Food and Nutrition Assistance Programs to  HIV Infected and Affected Individuals                            Rahul Rawat   ...
Rationale for Nutrition Programs    High geographic overlap between HIV prevalence, malnutrition, and     chronic food in...
Nutrition Program Responses HIV services integrating food and nutrition components   −   Food by Prescription        •   ...
Evidence of Impact: Specialized Foods Supplementary feeding to malnourished patients      −    Fortified spread compared ...
Evidence of Impact: Food Assistance   Zambia (Prospective Design)          Pilot study of WFP food supplementation to fo...
Evidence of Impact: Food Assistance     Uganda (Retrospective Evaluation of the TASO database)     TASO electronic monit...
Impact of Food Assistance on Weight Gain                                                Food assistance                Mat...
Impact of Food Assistance on Weight Gain                                                Food assistance                Mat...
Outcomes of Interest in Programs      Individual                                 Household• Disease progression (CD4 count...
Determinants of Nutritional Status among             Uganda HIV-infected Individuals Previous studies consistently show m...
Dietary Diversity, Food Security and                                  Nutritional Status Dietary diversity and HH Food Se...
Summary of Impact of Nutrition Support Improvements in weight, possibly ART adherence No impact on immunological status...
Livelihood Security Programs Livelihoods Programs   −   Objectives are to promote food and livelihood security   −   Prov...
Applying a Program Theory Framework to Examine           Integrated HIV and Livelihood Interventions Critically examined 2...
Operations Research to Examine Livelihoods Programs      Integrated with HIV Care and Treatment           Program theory i...
General Findings Monitoring and evaluation frameworks need strengthening   −   Key process and impact indicators not well...
PEPFAR Conceptual Framework for Food and Nutrition            Support in HIV Services
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Food and Nutrition Assistance Programs to HIV Infected and Affected Individuals

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Presented at RENEWAL’s Satellite Session "Nutrition Security, Social Protection and HIV: Operationalizing Evidence for Programs in Africa" at the XVIII International AIDS Conference. By Rahul Rawat

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Food and Nutrition Assistance Programs to HIV Infected and Affected Individuals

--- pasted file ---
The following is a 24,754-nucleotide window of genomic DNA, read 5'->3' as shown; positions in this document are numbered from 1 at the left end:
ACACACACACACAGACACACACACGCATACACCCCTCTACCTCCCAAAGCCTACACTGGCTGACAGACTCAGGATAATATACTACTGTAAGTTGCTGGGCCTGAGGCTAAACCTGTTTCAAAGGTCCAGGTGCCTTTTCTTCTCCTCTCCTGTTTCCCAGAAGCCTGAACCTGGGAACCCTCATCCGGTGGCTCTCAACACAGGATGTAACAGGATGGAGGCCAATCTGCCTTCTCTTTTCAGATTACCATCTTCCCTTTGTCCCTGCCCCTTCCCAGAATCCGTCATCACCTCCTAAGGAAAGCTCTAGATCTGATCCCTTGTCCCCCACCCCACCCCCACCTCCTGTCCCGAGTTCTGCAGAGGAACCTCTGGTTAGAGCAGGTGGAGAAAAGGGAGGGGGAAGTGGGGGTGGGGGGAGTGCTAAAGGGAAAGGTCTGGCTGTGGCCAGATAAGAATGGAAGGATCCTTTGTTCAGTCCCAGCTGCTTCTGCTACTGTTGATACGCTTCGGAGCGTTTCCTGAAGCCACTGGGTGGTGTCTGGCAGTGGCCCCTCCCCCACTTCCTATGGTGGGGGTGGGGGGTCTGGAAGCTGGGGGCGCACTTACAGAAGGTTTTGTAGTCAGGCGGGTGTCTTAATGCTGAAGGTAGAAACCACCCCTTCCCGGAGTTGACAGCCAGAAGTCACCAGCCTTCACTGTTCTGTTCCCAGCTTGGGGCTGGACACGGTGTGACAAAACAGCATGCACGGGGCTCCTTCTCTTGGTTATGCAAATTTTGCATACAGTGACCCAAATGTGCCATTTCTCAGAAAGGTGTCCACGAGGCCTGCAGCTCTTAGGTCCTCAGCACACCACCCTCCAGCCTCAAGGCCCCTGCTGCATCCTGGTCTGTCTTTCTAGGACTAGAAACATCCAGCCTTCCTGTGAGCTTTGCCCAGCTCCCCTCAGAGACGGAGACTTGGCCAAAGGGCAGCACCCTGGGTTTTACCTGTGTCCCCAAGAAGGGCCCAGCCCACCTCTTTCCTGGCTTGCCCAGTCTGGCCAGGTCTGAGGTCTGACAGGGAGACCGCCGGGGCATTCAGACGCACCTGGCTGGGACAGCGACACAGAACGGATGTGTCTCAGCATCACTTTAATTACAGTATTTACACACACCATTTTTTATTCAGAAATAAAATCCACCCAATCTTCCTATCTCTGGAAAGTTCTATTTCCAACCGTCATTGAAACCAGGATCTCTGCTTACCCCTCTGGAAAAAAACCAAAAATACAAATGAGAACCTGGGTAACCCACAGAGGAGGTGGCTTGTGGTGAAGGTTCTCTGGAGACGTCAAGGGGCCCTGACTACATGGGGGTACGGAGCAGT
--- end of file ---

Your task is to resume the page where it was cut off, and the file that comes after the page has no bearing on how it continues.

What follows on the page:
1. 1. Food and Nutrition Assistance Programs to HIV Infected and Affected Individuals Rahul Rawat Research Fellow Poverty Health and Nutrition Division Regional Network on AIDS, Livelihoods, and Food security (RENEWAL)International Food Policy Research Institute (IFPRI) & Concern Worldwide
  2. 2. Rationale for Nutrition Programs  High geographic overlap between HIV prevalence, malnutrition, and chronic food insecurity; weight loss is a significant prognostic factor of mortality since the beginning of the AIDS epidemic  Despite improved access to ART, malnutrition complicates the provision of care in resource limited settings − low BMI at ART initiation is an independent predictor of early mortality (Zambia, Malawi, Tanzania)  The proposed benefits of early weight gain serve as the theoretical basis for food supplementation programs  Limited evidence of impacts of nutrition interventionsSource: Zachariah et al (AIDS 2006); Johannessen et al. (BMC Infectious Disease 2008); Koethe et al. (JAIDS 2010)
  3. 3. Nutrition Program Responses HIV services integrating food and nutrition components − Food by Prescription • Specialized Food Products (RUFs, FBFs) Food Assistance Programs − Delivery of food baskets (CSB, oil, maize meal, pulses etc.) − Title II, WFP Livelihood Security Programs − Provision of agricultural inputs and training to promote local food production
  4. 4. Evidence of Impact: Specialized Foods Supplementary feeding to malnourished patients − Fortified spread compared vs. CSB Outcome at 14 Fortified Corn Soy Difference weeks Spread Blend (95% CI) Gain in BMI 2.2 (1.9) 1.7 (1.7) 0.5 (0.2 - 0.8) Gain in fat free 2.9 (3.2) 2.2 (3.0) 0.7 (0.2 – 1.2) body mass (kg) Weight gain (kg) 5.6 (4.8) 4.3 (4.0) 1.3 (0.5 – 2.1) − No significant differences in mortality, immunological status, quality of life, or ART adherence − Impacts were not sustained at 12 monthsSource: Ndekha et al. (BMJ 2009); Ndekha et al. (TMIH 2009)
  5. 5. Evidence of Impact: Food Assistance  Zambia (Prospective Design)  Pilot study of WFP food supplementation to food insecure adults initiating ART in ART sites in Lusaka  Food supplementation for 6 months to food insecure patients/HHs had no impact on weight gain or CD4 count  Impact on adherence: 70% of patients in experimental group achieved 95% MPR vs. 48% in control groupSource: Cantrell et al .(JAIDS 2008)
  6. 6. Evidence of Impact: Food Assistance  Uganda (Retrospective Evaluation of the TASO database)  TASO electronic monitoring data system − patients intake registration form; medical visit summaries; counseling visit summaries; ART initiation and other drug use; social support services  Between 2002-2007 TASO had 195,676 registered patients − Database for analysis had 14,481 patients  Examined changes over 12 months for patients and how the receipt of FA influences weight gain and disease progression • Used PSM to match each FA recipient with similar non-FA recipients; uses the outcome of the non-FA recipients as a proxy for the outcome of the FA recipients if they had not received FASource: Rawat et al. (BMC Public Health 2010)